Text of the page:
Thursday, May 2, 2013

Review of Comrades Mine at City Lit

Once upon a time I went to a show and it was called Comrades Mine. It was about a girl named Emma (Justine C. Turner) who fought in the Civil War as a man. And she had a bunch of friends that she met in the war. The play is about what happened during this war and what she experienced. She doesn't stay for the entire war because she deserts the war. Desertion is like the worst thing you can do during the war; it means to leave the place that you took in the war. She got sick and was wounded but she didn't want to go to the hospital because she didn't want anybody to find out she was girl because then they might ask her to leave the war because women couldn't fight at this time in history. They just wanted women to stay home or be a nurse and not get to do any of the adventurous work. They didn't want them to get hurt because they thought that they were weak. But women are not weak; they are awesome! They are as awesome as men. Emma Edmonds was also a spy. This is what I think of girl spies. Wooo hooo! This show is about how people get to know each other and, when they change, it just doesn't really feel right. There is a way to overcome it by getting to know them in the way they are now.

There were two characters that were clerks. There names were Nate (Manny Buckley) and Charley (Nate Santana). They are researching to try to get Emma a pension because I think they think that since she served for 2 years, which is a half of the war, that she should get money. I think the author (Maureen Gallagher) put them in the play to show us that they are really good friends but racism is still going on. I think that in this time things weren't good enough for black people because they couldn't go into places other people could without getting hurt. There aren't slaves, but there is racism, which is one of my least favorite things in the world. Nate and Charley are always talking about where they can eat food together, but black people are not welcome in all places, so Nate is kind of nervous. They were also really funny, because it was funny how they were always talking about where they could eat. There was something really funny that happened. At the end of the show, when Nate tells Charley, "I found a good place we can eat." Charley says, "How's the stew?" and then Nate says, "Horrible."

There was a scene when Emma told Jerome (Bryan Breau) that she was in love with him and she also told him she was a girl. Two big things in one scene! He is like really surprised because he's like: "You're a boy!" This is before gay marriage was really known about as gay marriage. I liked that it was romantic: that she just pronounced that she was in love with him without being like, "maybe he doesn't like me." If I were just going to tell someone that I was in love with them, I would have thought about all the things that could go wrong. But she just thought "I have to tell him! I just have to! Or otherwise it might be too late!" It is sad but also romantic that she just wanted to tell him. It is kind of sad when we find out at the end of the play that she could have married him because the girl that Jerome was betrothed to got married to another guy.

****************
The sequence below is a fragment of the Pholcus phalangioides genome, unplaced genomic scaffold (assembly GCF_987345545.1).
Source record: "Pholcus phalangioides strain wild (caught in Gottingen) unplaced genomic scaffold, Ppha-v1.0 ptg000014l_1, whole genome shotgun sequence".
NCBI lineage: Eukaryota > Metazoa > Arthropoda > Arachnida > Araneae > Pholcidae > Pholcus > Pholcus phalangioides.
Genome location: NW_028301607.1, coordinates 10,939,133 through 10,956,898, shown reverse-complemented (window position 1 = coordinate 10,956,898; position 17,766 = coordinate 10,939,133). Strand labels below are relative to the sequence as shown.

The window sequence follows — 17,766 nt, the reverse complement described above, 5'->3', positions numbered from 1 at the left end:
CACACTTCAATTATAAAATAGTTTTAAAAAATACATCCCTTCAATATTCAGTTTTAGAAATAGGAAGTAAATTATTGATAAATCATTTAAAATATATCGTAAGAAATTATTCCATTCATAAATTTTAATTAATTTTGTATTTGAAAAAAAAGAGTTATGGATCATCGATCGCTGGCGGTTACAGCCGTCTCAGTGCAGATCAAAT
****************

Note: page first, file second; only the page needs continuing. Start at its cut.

There was a really funny part when Emma meets a guy that is wearing a kilt (Joseph Stearns) and she is just looking at him like, "Why is this guy wearing a skirt?" Because he's of Scottish descent. He is from New York and New York fought in the Civil War. I think this scene is in the play because it is kind of funny that she is like "why are you wearing a skirt" but he just wants to tell people about his history. She's like, you're a man and wearing a skirt and I'm a woman and wearing pants."

One of my favorite characters was Poe (Brad Harbaugh) because he gave Emma the job of spying. She has to find out about what the other side is going to do. Her plan is to dress up like a slave, but then Caleb (Manny Buckley) said that wouldn't work because they know the difference between a black person and a white person. So then she decided to dress a woman! Caleb was one of the most touching parts, and I was actually crying. His two friends had died trying to cross so then they could be free. When she says she's sorry about his two friends and he had to say one of the names, he looked so sad and lonely--it was just horrifying.

When Emma tells her friends Milton (Brian J. Hurst), Damon (John Arthur Lewis) and Will Shakespeare (Peter Eli Johnson) that she is a woman, they all have different kinds of reactions. I know that you are thinking, "Wait, her friend was Will Shakespeare? He was dead like 200 years ago!" But this isn't the Will Shakespeare. He wasn't a playwright. He was just a Will Shakespeare. He was just like, "Wow! That's like totally ridiculous. He was a boy. You're a girl! That's awesome!" And Damon's reaction was like, "I get to finally see you again even though you deserted us and you're a girl now!" He understands why she deserted because of her being a girl and doctors usually take off people's clothes when they go to the doctor's or the hospital. And Milton has the exact opposite reaction of what Damon and Will had. His was, "You're a girl! I hate you now!" I found it sad that Milton was like really really mad, like hated her, for doing that. There is one second where he is not angry at her, and that is like the last scene of the play.

People who would like the show are people who like the Civil War, girls that dress up like guys, and Will Shakespeare. People should go see this show because it is funny but also very touching. It is the coolest way to learn about the Civil War because it is a play! You get to see funny things as well as historic things.

Photos: Tom McGrath

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